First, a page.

SEC to consider historic rule requiring climate disclosure

By Avery Ellfeldt | 03/10/2022 10:19 AM EST

The agency posted notice this morning that its five-member commission would meet March 21 to vote on amendments that would enhance climate-related disclosures for investors.

Gary Gensler, chair of the U.S. Securities and Exchange Commission

Gary Gensler, chair of the U.S. Securities and Exchange Commission, testifies before the Senate Banking, Housing, and Urban Affairs Committee. The SEC is poised to release a new proposal that would force companies to disclose more information about the risk that climate change poses to their business. Evelyn Hockstein-Pool/Getty Images

The Securities and Exchange Commission is set to vote on a groundbreaking rule later this month that for the first time would require public companies to disclose the risks they face from climate change.

The agency posted notice this morning alerting the public that its five-member commission will meet on March 21 to consider proposed amendments that would “enhance and standardize” companies’ climate-related disclosures for investors.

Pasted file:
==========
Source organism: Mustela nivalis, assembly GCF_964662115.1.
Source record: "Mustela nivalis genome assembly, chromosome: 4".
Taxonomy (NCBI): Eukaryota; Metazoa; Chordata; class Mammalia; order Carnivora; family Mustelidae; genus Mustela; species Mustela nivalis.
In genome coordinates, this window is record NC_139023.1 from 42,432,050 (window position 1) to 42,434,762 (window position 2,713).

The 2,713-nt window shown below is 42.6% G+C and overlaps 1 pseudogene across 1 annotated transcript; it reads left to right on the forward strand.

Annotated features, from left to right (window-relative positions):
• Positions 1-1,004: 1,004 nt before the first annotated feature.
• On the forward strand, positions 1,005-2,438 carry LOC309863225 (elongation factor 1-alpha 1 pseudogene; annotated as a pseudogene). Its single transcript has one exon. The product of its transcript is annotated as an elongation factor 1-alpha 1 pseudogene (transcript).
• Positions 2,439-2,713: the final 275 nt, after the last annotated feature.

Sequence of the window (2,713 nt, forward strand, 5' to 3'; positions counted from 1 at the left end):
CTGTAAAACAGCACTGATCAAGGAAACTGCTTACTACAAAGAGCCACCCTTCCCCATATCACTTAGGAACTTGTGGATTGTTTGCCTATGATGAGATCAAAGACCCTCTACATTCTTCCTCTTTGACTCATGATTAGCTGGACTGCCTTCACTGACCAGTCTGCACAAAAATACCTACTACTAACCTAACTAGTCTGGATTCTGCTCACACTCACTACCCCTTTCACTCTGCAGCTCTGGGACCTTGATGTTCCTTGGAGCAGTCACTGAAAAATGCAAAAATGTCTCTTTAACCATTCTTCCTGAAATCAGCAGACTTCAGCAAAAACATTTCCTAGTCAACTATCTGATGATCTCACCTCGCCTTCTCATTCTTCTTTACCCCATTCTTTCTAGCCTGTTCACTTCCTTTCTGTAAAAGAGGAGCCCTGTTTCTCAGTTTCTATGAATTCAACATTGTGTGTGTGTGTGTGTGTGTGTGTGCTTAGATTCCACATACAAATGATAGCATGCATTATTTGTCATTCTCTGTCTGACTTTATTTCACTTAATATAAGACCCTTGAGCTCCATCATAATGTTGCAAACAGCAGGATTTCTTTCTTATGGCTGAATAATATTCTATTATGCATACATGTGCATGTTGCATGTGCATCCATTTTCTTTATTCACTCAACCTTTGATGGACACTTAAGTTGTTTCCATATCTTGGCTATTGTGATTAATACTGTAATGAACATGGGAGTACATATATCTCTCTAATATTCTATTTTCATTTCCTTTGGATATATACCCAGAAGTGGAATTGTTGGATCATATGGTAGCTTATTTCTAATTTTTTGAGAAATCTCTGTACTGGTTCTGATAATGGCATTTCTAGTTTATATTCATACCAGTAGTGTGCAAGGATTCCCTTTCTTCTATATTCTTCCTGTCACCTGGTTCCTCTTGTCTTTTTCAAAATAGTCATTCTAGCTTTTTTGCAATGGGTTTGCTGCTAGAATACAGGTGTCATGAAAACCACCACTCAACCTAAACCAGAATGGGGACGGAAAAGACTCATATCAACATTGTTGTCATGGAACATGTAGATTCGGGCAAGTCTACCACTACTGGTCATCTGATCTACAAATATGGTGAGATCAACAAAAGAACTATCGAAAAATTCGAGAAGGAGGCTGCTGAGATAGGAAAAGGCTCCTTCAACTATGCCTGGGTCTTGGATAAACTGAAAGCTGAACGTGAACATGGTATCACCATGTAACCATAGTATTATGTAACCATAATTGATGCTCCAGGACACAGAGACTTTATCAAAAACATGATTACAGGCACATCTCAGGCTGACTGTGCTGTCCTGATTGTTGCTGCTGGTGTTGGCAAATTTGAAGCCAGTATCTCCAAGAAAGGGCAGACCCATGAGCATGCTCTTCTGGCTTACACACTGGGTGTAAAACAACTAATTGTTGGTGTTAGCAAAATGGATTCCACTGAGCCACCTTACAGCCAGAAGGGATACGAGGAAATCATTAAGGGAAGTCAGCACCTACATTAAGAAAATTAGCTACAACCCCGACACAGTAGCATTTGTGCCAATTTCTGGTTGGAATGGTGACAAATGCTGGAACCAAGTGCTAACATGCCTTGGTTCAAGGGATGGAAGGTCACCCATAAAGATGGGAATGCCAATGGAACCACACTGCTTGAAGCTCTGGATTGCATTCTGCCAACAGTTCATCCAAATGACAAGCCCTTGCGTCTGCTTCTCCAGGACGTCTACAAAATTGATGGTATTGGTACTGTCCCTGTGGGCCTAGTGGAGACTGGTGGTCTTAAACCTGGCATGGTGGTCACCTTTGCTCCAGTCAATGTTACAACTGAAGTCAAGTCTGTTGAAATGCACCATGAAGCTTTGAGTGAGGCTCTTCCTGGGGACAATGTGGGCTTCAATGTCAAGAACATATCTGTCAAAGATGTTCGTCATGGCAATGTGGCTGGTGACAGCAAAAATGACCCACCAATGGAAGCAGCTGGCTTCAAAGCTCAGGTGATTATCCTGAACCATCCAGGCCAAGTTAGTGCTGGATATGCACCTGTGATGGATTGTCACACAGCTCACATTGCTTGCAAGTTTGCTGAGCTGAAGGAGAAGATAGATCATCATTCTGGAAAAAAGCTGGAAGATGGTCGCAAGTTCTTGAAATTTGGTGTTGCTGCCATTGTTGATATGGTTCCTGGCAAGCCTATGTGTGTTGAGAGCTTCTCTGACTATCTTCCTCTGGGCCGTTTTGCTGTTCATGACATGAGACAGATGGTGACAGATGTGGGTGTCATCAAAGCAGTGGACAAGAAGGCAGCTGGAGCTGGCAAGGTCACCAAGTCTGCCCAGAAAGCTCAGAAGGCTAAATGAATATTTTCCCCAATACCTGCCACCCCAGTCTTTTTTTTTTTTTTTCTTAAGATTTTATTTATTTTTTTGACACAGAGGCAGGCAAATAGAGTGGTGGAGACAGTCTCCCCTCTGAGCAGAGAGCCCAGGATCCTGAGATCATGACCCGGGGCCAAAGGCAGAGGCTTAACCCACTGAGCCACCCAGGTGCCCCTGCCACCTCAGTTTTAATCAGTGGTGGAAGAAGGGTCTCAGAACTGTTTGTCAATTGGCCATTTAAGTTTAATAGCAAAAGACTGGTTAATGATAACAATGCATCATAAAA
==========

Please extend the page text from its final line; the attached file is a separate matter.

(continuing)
It’s a major development. Investors and finance-focused environmentalists for years have called on regulators including the SEC to consider how climate change could affect the institutions they oversee. Mandated climate reporting, observers say, is perhaps the most obvious — and critical — first step in that process.


That’s the case because without standardized, reliable and consistent climate disclosure, investors, consumers and other regulators would continue to struggle to understand the extent of companies’ climate vulnerabilities, which include intensifying extreme weather events and the transition away from a fossil-based economy.

Sen. Elizabeth Warren (D-Mass.) last month called on the agency to release its proposed rule as quickly as possible for those very reasons.

“The lack of a rule means that shareholders and investors are left in the dark about the significant long- and short-term climate risks facing public companies, including supply chain disruptions, infrastructure risks, costs from storms, sea-level rise and weather-related crop or equipment failure, and economic or national security instability,” Warren wrote in a letter addressed to SEC Chair Gary Gensler.